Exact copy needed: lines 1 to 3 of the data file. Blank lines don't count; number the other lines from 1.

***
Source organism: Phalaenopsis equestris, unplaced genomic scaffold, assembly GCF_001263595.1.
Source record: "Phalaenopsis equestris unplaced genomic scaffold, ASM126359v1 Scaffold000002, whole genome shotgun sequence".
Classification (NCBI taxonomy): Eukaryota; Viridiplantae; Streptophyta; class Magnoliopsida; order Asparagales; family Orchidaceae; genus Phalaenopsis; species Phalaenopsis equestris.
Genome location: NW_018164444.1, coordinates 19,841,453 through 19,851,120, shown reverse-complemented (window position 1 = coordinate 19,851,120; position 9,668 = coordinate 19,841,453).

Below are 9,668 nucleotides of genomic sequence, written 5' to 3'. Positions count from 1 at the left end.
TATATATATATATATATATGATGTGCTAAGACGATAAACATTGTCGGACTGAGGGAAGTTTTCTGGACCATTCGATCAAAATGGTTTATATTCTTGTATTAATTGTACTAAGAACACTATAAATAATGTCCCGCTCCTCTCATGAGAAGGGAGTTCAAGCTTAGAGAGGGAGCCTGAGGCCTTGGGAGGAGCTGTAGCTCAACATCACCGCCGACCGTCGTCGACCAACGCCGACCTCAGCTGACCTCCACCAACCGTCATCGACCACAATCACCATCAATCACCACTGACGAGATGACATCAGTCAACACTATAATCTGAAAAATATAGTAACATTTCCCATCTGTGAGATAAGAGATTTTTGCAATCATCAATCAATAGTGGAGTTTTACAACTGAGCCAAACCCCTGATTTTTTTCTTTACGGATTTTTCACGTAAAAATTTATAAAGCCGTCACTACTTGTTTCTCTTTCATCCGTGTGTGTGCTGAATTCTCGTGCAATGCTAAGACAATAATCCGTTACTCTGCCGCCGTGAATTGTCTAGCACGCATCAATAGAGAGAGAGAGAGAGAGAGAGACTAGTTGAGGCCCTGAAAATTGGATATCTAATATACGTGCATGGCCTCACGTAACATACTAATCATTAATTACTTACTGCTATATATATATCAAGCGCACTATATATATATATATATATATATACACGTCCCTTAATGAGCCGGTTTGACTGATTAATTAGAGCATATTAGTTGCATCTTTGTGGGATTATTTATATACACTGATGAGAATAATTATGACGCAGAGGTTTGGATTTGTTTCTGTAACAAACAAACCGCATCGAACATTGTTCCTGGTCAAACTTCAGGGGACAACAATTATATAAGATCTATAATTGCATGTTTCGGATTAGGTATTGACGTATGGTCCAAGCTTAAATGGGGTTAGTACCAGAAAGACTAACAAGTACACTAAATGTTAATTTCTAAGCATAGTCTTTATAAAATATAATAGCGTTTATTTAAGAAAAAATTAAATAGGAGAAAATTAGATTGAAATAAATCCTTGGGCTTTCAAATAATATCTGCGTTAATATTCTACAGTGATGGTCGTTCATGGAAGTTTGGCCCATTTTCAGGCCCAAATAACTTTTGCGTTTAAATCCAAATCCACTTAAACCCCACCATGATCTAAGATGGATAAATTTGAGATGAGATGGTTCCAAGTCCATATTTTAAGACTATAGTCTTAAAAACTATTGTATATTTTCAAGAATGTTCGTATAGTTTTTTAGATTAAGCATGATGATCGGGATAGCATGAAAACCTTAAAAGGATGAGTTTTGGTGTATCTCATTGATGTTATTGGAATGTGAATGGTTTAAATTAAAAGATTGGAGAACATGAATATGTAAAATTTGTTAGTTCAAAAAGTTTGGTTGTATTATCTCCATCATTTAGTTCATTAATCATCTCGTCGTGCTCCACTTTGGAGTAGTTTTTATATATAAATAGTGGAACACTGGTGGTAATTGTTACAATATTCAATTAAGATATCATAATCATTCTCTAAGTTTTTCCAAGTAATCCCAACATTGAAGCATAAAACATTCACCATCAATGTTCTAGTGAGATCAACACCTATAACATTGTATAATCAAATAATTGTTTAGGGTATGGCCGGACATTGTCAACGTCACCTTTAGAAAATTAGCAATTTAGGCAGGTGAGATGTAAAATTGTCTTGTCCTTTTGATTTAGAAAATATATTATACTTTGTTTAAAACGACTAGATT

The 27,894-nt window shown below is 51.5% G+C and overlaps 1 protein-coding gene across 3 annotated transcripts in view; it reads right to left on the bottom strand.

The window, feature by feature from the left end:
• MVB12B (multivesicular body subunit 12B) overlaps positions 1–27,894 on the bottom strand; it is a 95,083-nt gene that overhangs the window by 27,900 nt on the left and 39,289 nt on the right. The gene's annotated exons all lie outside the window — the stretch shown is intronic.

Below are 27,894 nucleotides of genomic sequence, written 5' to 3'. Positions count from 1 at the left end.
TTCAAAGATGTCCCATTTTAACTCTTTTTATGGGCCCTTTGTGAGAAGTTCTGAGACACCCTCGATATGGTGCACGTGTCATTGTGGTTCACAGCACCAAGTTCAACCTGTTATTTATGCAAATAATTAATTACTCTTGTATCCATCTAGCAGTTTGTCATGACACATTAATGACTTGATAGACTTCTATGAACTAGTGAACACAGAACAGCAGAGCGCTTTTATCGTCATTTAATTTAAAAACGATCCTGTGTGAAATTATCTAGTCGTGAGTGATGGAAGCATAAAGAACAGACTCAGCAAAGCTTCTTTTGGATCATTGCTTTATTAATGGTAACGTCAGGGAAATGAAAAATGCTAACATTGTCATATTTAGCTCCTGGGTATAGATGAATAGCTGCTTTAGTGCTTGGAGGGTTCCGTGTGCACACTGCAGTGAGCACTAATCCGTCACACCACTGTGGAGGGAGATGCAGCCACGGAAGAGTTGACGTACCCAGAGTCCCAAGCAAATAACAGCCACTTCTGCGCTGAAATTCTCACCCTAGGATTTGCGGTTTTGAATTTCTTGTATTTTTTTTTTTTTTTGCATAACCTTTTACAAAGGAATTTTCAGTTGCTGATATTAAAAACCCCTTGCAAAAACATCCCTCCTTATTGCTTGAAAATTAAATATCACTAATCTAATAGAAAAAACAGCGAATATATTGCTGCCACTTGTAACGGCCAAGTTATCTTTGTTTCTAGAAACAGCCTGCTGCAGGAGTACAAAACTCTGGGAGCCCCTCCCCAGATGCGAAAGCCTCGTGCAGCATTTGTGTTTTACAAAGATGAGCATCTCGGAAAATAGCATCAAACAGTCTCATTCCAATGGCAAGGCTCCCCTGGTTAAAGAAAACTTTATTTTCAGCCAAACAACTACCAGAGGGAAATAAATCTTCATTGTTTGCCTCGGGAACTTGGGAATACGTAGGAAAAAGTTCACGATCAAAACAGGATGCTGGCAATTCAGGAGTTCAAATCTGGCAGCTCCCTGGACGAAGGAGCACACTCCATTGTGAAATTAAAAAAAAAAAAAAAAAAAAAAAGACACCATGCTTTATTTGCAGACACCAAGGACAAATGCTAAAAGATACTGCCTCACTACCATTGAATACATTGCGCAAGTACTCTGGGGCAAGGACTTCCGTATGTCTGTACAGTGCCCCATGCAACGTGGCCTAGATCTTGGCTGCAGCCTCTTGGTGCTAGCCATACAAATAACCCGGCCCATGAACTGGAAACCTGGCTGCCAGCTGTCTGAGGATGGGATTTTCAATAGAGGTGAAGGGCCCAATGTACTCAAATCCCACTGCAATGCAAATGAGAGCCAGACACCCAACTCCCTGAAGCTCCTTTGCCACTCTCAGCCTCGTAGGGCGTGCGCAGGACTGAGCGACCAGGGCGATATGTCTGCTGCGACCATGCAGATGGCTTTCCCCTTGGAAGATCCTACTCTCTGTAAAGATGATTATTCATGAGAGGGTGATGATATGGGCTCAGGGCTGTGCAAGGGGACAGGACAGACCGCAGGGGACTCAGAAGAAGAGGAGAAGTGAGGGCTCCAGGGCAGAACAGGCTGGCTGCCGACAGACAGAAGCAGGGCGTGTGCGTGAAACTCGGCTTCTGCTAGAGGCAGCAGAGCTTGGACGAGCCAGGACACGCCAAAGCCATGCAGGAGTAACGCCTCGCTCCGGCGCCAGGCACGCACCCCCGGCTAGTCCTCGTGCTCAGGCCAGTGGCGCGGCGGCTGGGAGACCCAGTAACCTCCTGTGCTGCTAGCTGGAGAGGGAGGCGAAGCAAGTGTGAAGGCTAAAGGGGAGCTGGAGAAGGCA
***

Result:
Source organism: Phalaenopsis equestris, unplaced genomic scaffold, assembly GCF_001263595.1.
Source record: "Phalaenopsis equestris unplaced genomic scaffold, ASM126359v1 Scaffold000002, whole genome shotgun sequence".
Classification (NCBI taxonomy): Eukaryota; Viridiplantae; Streptophyta; class Magnoliopsida; order Asparagales; family Orchidaceae; genus Phalaenopsis; species Phalaenopsis equestris.